Are Social Security benefits adjusted for inflation?

The short answer is “yes”: Social Security benefits are adjusted up for the effects of inflation. This Social Security cost of living increase is officially known as the “cost of living adjustment (COLA).” Each year, the Social Security Administration (SSA) decides whether the following year’s benefit will include a COLA and, if so, how large it should be. Contribution levels to the program are also linked to inflation.

Social Security benefits were not always adjusted for inflation, which began in the 1970s. Let’s take a look at what prompted the SSA to implement the COLA and how it is determined.

Key takeaways

  • Social Security benefits, as well as contributions, are tied to changes in inflation over time.
  • The Social Security Administration enacted the COLA in the 1970s in the wake of double-digit inflation.
  • The COLA is based on increases in the consumer price index for urban wage earners and administrative workers (CPI-W).

History of Social Security COLA

During the initial four decades of the Social Security program, benefit amounts did not automatically increase based on higher living costs. They only changed through the adoption of legislation. However, high rates of inflation in the 1970s, which were particularly harsh on fixed-income seniors, prompted Congress to modify the program, so that inflation would trigger increases in benefit amounts.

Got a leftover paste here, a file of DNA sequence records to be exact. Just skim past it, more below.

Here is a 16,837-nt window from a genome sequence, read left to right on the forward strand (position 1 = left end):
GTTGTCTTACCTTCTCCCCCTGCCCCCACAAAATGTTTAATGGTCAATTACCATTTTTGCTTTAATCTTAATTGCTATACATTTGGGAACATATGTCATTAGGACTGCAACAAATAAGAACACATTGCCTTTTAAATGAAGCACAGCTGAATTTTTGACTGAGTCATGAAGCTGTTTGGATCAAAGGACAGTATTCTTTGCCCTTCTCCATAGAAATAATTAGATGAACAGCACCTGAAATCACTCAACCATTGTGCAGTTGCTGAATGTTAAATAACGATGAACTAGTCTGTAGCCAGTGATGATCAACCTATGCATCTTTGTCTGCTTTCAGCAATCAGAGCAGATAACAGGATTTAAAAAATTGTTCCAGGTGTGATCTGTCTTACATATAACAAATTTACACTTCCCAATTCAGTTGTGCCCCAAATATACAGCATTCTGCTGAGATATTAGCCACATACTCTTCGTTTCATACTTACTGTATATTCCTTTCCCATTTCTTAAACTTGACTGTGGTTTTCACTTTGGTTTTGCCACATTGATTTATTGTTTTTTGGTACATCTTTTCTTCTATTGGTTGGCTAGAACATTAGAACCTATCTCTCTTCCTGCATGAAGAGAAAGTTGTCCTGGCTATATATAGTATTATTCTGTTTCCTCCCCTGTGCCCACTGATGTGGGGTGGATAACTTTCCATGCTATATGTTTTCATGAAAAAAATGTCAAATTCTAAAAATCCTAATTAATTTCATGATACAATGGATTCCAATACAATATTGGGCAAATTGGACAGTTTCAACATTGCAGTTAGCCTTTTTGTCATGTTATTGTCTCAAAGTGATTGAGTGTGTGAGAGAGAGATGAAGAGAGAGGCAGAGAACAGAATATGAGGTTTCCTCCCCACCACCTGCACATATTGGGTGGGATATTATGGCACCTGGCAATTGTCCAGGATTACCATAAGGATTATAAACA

Congress enacted the Social Security COLA in 1972, but it didn’t go into effect until 1975. The removal of the dollar from the gold standard, rising oil prices, supply shocks, and other factors had triggered unprecedented inflation that would hit the United States for the rest of the decade.

Social Security recipients do not always receive an annual COLA increase.

While workers received some relief from rising prices because their wages also increased, older people with fixed incomes had great difficulties. Having Social Security inflated for inflation was necessary to ensure that beneficiaries with no other sources of income could pay their bills.

How the COLA is determined

The COLA is based on the Consumer Price Index for Urban Wage Earners and White-collar Workers (CPI-W), calculated by the Bureau of Labor Statistics (BLS), which is part of the US Department of Labor. it measures what workers with modest incomes pay, on average, for retail products.

When the CPI-W increases by more than 0.1% between the third quarter of the prior year and the third quarter of the current year, the Social Security Administration adds a COLA to Social Security benefits. Profits increase by the same amount as the index. During years when the CPI-W increase is nominal or negative, Social Security beneficiaries do not receive a COLA.


COLA benefits for 2021, compared to a 1.6% adjustment for 2020

The Social Security Administration generally announces the COLA in October for changes that will take effect the following year. By 2021, beneficiaries will receive a 1.3% COLA increase. There was a 1.6% increase in 2020. The 2.8% increase in 2019 was the highest since 2011, when profits increased 3.6%. In 2017 the COLA was 2% and in 2016 it was 0.3%. There was no increase in 2015. It should be noted that the COLA reached a record of 14.3% in 1980, when the inflation rate was 13.5%.

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Mark Holland

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